Columbia 2183-D – Charles (Buddy) Rogers “America’s Boyfriend” – 1930

August 13 marks the birthday of actor, jazz musician, and occasional bandleader Charles “Buddy” Rogers, known for a period as “America’s Boyfriend.”  Though his main claim to fame was as an actor, Rogers made a fair number of records throughout the 1930s, of which this one was the first.

Charles Edward Rogers was born in Kansas on August 13, 1904.  After attending the University of Kansas, “Buddy” wound up in Hollywood by the middle part of the 1920s, where he began his acting career.  His greatest fame came in 1927, only shortly after his career had begun, when he appeared in Wings, with Richard Arlen and Clara Bow, the first film to win the Academy Award for Best Picture.  Also in 1927, Rogers had a success with Mary Pickford in My Best Girl, which marked the beginning of a relationship that saw Rogers and Pickford marry ten years later, after her marriage to Douglas Fairbanks fell apart.  The two remained married until Pickford’s death in 1979, and the couple adopted two children.  The peak of Rogers’ popularity coincided with the rise of talkies, and he was most prolific from 1928 through 1933, making only sporadic film appearances into the 1950s and 1960s.  In addition to his acting, Rogers played a number of instruments, primarily trombone, and in the 1930s made a series of phonograph records, starting in 1930 with four songs he recorded for Columbia, with a hot accompaniment.  In 1932, he fronted a dance band, the “California Cavaliers”, for Victor, and led a swing band in 1938, recording for the American Record Corporation.  In the second World War, Rogers served as a flight instructor for the United States Navy.  Following Mary Pickford’s death in 1979, Rogers married real estate agent philanthropist Beverly Ricondo in 1981.  Buddy Rogers died in 1999 at the age 94.

Columbia 2183-D was recorded in New York City on February 27 and March 4, 1930.  Buddy Rogers’ outstanding accompaniment includes Tommy Dorsey on trumpet, Charlie Butterfield on trombone, Jimmy Dorsey on clarinet and alto sax, Adrian Rollini on bass sax, Bruce Yantis on violin, Frank Signorelli on piano, Carl Kress on guitar, and Stan King on drums on the first side.  On the second side, the band is made up of Bob Effros on trumpet, Tommy Dorsey on trombone, possibly Pete Pumiglio on alto sax, Ben Selvin on violin, possibly Frank Signorelli on piano Carl Kress on guitar, and possibly Joe Tarto on string bass.  Both songs are from the motion picture Safety in Numbers.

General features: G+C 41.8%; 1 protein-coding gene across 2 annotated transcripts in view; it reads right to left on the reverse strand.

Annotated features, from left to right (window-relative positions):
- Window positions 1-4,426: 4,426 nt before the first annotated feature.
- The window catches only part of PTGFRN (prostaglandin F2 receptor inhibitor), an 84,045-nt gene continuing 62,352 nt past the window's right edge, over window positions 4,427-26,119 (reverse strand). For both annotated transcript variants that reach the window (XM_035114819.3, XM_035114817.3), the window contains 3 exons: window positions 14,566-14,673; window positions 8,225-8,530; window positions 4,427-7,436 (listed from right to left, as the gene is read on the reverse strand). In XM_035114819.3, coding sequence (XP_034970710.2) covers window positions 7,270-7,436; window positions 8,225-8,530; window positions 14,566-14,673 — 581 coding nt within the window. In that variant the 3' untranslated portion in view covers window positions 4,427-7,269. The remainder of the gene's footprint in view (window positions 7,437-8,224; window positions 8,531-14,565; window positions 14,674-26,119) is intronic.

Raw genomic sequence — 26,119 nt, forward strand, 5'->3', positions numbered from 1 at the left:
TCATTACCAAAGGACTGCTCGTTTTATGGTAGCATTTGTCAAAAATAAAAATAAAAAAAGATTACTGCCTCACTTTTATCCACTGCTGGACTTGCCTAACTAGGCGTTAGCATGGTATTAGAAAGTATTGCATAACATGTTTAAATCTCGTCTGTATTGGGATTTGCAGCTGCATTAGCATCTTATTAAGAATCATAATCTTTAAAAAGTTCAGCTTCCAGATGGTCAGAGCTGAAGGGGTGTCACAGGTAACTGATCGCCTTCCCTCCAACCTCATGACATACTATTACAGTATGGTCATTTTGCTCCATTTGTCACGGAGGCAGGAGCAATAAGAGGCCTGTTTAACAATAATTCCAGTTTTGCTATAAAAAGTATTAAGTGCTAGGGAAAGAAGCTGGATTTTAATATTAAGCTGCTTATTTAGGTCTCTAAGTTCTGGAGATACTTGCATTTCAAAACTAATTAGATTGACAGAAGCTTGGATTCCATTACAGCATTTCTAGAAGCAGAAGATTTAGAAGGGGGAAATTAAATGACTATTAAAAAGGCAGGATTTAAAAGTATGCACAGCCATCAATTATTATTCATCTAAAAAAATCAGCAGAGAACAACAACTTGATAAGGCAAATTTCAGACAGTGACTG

First, Buddy Rogers sings the rather humorous “(I’d Like to Be) A Bee in Your Boudoir”, with a hot accompaniment.

(I'd Like to Be) A Bee in Your Boudoir

(I’d Like to Be) A Bee in Your Boudoir, recorded February 27, 1930 by Charles (Buddy) Rogers.

On the reverse, he introduces “My Future Just Passed”, which would become something of a standard, its own popularity most certainly outstripping that of the movie from which it originated.

My Future Just Passed

My Future Just Passed, recorded March 5, 1930 by Charles (Buddy) Rogers.

Brunswick 6291 – The Boswell Sisters – 1932

Vet Boswell in the early 1930s.

Vet Boswell in the early 1930s.

May 20 marks a most important occasion, the 105th birthday of most underappreciated of the three Boswell Sisters, Helvetia “Vet” Boswell, whose quiet disposition and propensity to avoid solos would lead to her later being remembered as (and I quote verbatim from a 1938 newspaper article) “the other sister.”

Helvetia George Boswell was born on May 20, 1911 in Birmingham, Alabama.  Vet had the misfortune of entering this world around the time her sister Connie was afflicted with the ailment that left her completely paralyzed for a period of time, and without proper use of her legs for the rest of her life.  Mother Meldania devoted most of her time in that period to Connie’s rehabilitation, and could not attend to the new (as yet unnamed) infant.  The new Boswell baby was soon named Helvetia, after the condensed milk on which she was reared.  In 1914, the Boswells moved to New Orleans, out of the cradle and into the cradle of jazz.  When she started school, Helvetia was upset that the kids had nicknamed her “Hel”. Mother Boswell would have none of that, and from then on she was “Vet”.  Later, her father came to call her “Iron Horse Vet”, and she was noted for her fondness for “pig sandwiches.”  As her sisters Martha and Connie pursued their musical ambitions with vigor, Vet was along for the ride, supporting the sister act, though she preferred other artistic endeavors such as painting and drawing.  Though she never took a solo part, she was an integral part of the harmony, and every bit as talented as her more gregarious older sisters.